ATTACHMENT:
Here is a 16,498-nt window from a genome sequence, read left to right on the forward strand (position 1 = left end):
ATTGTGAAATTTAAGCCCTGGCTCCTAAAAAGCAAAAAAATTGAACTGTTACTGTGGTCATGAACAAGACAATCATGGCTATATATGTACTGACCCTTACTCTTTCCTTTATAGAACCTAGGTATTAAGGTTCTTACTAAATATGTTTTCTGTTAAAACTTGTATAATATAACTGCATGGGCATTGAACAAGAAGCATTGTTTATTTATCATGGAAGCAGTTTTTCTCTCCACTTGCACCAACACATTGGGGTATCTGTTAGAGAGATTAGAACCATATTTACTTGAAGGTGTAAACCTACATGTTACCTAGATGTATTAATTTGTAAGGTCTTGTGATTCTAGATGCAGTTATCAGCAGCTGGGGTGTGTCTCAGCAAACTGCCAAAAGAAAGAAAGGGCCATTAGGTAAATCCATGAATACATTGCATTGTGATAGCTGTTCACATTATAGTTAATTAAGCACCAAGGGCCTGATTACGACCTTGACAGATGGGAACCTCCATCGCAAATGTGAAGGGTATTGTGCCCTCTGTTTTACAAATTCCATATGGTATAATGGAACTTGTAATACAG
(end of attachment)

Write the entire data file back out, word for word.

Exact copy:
Here is a 16,498-nt window from a genome sequence, read left to right on the forward strand (position 1 = left end):
ATTGTGAAATTTAAGCCCTGGCTCCTAAAAAGCAAAAAAATTGAACTGTTACTGTGGTCATGAACAAGACAATCATGGCTATATATGTACTGACCCTTACTCTTTCCTTTATAGAACCTAGGTATTAAGGTTCTTACTAAATATGTTTTCTGTTAAAACTTGTATAATATAACTGCATGGGCATTGAACAAGAAGCATTGTTTATTTATCATGGAAGCAGTTTTTCTCTCCACTTGCACCAACACATTGGGGTATCTGTTAGAGAGATTAGAACCATATTTACTTGAAGGTGTAAACCTACATGTTACCTAGATGTATTAATTTGTAAGGTCTTGTGATTCTAGATGCAGTTATCAGCAGCTGGGGTGTGTCTCAGCAAACTGCCAAAAGAAAGAAAGGGCCATTAGGTAAATCCATGAATACATTGCATTGTGATAGCTGTTCACATTATAGTTAATTAAGCACCAAGGGCCTGATTACGACCTTGACAGATGGGAACCTCCATCGCAAATGTGAAGGGTATTGTGCCCTCTGTTTTACAAATTCCATATGGTATAATGGAACTTGTAATACAG